חיפוש מתקדם
Journal of Environmental Quality

Mamedov, A.I., Inst. of Soil, Water/Environ. Sci., Agricul. Res. Organization (ARO), Volcani Center, P.O. Box 6, Bet Dagan 50250, Israel
Shainberg, I., Inst. of Soil, Water/Environ. Sci., Agricul. Res. Organization (ARO), Volcani Center, P.O. Box 6, Bet Dagan 50250, Israel
Levy, G.J., Inst. of Soil, Water/Environ. Sci., Agricul. Res. Organization (ARO), Volcani Center, P.O. Box 6, Bet Dagan 50250, Israel

Stability of soil surface aggregates and irrigation water quality significantly affect runoff and soil erosion. Slow wetting of aggregates prevents slaking. We hypothesized that wetting rate will affect a soil's susceptibility to seal formation and soil erosion, and that this susceptibility will differ between effluent- and fresh water (FW)-irrigated soils. Effects of prewetting rate (2, 4, 8, and 64 mm h-1) on runoff and interrill erosion from five Israeli soils exposed to 60 mm of simulated rain were studied in the laboratory. Soils were taken from fields irrigated with FW or effluents for >15 yr. In general, for effluentand FW-irrigated samples, runoff and soil loss were greatest for the soil with 22.5% clay; at lower or higher clay contents, less runoff and soil losses were noted. Runoff and soil loss decreased with decreasing prewetting rate (PWR) mainly in soils with clay content ≥38%. Total runoff and soil loss were higher in effluent-irrigated soils than in FW-irrigated ones in the loamy sand (8% clay) only. Greater soil losses occurred from effluent-irrigated soils exposed to fast PWR (64 m h-1) compared with FW-irrigated soils. In general, PWR had similar effects on total runoff and soil loss for effluent- and FW-irrigated soils. Use of wetting rates ≤8 mm h-1 to prevent aggregate slaking decreased runoff and soil loss from loam and clayey soils exposed to simulated rainfall of high kinetic energy (15.9 kJ m-3). Long term irrigation with effluents in soils containing >20% clay did not seem to adversely affect soil susceptibility to runoff and soil loss in soils exposed to simulated rainfall, beyond that observed in FW-irrigated soils.
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הספר "אוצר וולקני"
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תנאי שימוש
Irrigation with effluents: Effects of prewetting rate and clay content on runoff and soil loss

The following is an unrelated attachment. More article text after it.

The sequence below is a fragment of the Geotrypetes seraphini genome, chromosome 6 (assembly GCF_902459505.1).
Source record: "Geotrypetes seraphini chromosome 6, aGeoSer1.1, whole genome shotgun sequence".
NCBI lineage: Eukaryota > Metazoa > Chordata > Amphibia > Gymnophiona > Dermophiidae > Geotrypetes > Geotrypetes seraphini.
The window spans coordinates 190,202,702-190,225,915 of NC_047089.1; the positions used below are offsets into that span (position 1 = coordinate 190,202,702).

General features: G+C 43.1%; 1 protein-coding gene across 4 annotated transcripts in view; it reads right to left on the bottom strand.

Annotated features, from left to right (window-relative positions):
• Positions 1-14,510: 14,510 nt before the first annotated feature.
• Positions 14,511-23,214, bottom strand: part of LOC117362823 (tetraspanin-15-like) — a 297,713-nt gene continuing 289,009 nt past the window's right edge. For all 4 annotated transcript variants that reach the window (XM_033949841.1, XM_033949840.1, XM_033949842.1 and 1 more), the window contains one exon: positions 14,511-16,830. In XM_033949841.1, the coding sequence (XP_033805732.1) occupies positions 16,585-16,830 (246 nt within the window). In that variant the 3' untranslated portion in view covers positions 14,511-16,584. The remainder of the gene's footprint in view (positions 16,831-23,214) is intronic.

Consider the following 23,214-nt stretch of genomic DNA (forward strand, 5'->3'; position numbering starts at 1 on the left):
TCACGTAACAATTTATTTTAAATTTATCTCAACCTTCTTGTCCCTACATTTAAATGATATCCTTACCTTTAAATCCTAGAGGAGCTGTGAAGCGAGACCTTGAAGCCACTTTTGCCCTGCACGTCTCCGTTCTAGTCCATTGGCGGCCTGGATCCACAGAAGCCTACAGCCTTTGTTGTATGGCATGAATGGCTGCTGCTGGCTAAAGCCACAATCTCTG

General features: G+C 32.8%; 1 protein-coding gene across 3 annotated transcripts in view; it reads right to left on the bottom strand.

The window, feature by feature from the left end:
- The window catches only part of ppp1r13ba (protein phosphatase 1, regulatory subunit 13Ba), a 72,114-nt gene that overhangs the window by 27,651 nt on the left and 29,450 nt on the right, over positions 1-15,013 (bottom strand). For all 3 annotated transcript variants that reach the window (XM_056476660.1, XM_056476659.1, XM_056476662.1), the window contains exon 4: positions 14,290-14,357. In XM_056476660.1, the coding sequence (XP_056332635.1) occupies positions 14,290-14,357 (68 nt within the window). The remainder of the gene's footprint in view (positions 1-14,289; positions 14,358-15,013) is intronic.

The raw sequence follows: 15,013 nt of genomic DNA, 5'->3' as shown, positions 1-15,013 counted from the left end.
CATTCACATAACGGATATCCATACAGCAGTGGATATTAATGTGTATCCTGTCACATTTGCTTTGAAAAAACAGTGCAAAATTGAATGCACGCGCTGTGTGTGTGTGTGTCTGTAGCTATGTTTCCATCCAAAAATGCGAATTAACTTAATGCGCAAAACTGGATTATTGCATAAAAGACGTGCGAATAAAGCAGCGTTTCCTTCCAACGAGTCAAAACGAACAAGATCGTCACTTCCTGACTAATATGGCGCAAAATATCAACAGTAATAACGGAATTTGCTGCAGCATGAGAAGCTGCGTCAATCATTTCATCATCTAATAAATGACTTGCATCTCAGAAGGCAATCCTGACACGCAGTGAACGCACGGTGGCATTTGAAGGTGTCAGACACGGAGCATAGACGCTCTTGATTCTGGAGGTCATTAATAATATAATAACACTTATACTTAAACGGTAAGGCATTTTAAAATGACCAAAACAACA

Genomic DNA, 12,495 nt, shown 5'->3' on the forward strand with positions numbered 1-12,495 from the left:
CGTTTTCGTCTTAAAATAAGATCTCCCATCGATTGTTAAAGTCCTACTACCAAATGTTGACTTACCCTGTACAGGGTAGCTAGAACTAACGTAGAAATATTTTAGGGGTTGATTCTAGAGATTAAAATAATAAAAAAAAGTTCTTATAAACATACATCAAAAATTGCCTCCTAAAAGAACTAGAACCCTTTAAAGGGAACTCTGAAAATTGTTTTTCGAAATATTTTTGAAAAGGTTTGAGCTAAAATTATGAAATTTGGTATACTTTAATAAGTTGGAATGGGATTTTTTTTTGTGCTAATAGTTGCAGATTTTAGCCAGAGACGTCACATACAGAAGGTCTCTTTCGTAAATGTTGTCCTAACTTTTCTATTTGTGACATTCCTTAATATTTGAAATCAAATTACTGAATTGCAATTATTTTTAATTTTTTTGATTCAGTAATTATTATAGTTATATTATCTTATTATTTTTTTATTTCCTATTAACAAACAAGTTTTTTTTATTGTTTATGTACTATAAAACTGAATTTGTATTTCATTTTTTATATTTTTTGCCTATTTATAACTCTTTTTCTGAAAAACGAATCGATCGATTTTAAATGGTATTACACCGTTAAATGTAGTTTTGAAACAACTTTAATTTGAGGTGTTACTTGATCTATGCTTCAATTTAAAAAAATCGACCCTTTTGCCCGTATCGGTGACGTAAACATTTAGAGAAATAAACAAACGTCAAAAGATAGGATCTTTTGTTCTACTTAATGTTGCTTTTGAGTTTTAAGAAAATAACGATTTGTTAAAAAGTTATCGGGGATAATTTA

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Mamedov, A.I., Inst. of Soil, Water/Environ. Sci., Agricul. Res. Organization (ARO), Volcani Center, P.O. Box 6, Bet Dagan 50250, Israel
Shainberg, I., Inst. of Soil, Water/Environ. Sci., Agricul. Res. Organization (ARO), Volcani Center, P.O. Box 6, Bet Dagan 50250, Israel
Levy, G.J., Inst. of Soil, Water/Environ. Sci., Agricul. Res. Organization (ARO), Volcani Center, P.O. Box 6, Bet Dagan 50250, Israel

Irrigation with effluents: Effects of prewetting rate and clay content on runoff and soil loss
Stability of soil surface aggregates and irrigation water quality significantly affect runoff and soil erosion. Slow wetting of aggregates prevents slaking. We hypothesized that wetting rate will affect a soil's susceptibility to seal formation and soil erosion, and that this susceptibility will differ between effluent- and fresh water (FW)-irrigated soils. Effects of prewetting rate (2, 4, 8, and 64 mm h-1) on runoff and interrill erosion from five Israeli soils exposed to 60 mm of simulated rain were studied in the laboratory. Soils were taken from fields irrigated with FW or effluents for >15 yr. In general, for effluentand FW-irrigated samples, runoff and soil loss were greatest for the soil with 22.5% clay; at lower or higher clay contents, less runoff and soil losses were noted. Runoff and soil loss decreased with decreasing prewetting rate (PWR) mainly in soils with clay content ≥38%. Total runoff and soil loss were higher in effluent-irrigated soils than in FW-irrigated ones in the loamy sand (8% clay) only. Greater soil losses occurred from effluent-irrigated soils exposed to fast PWR (64 m h-1) compared with FW-irrigated soils. In general, PWR had similar effects on total runoff and soil loss for effluent- and FW-irrigated soils. Use of wetting rates ≤8 mm h-1 to prevent aggregate slaking decreased runoff and soil loss from loam and clayey soils exposed to simulated rainfall of high kinetic energy (15.9 kJ m-3). Long term irrigation with effluents in soils containing >20% clay did not seem to adversely affect soil susceptibility to runoff and soil loss in soils exposed to simulated rainfall, beyond that observed in FW-irrigated soils.
Scientific Publication
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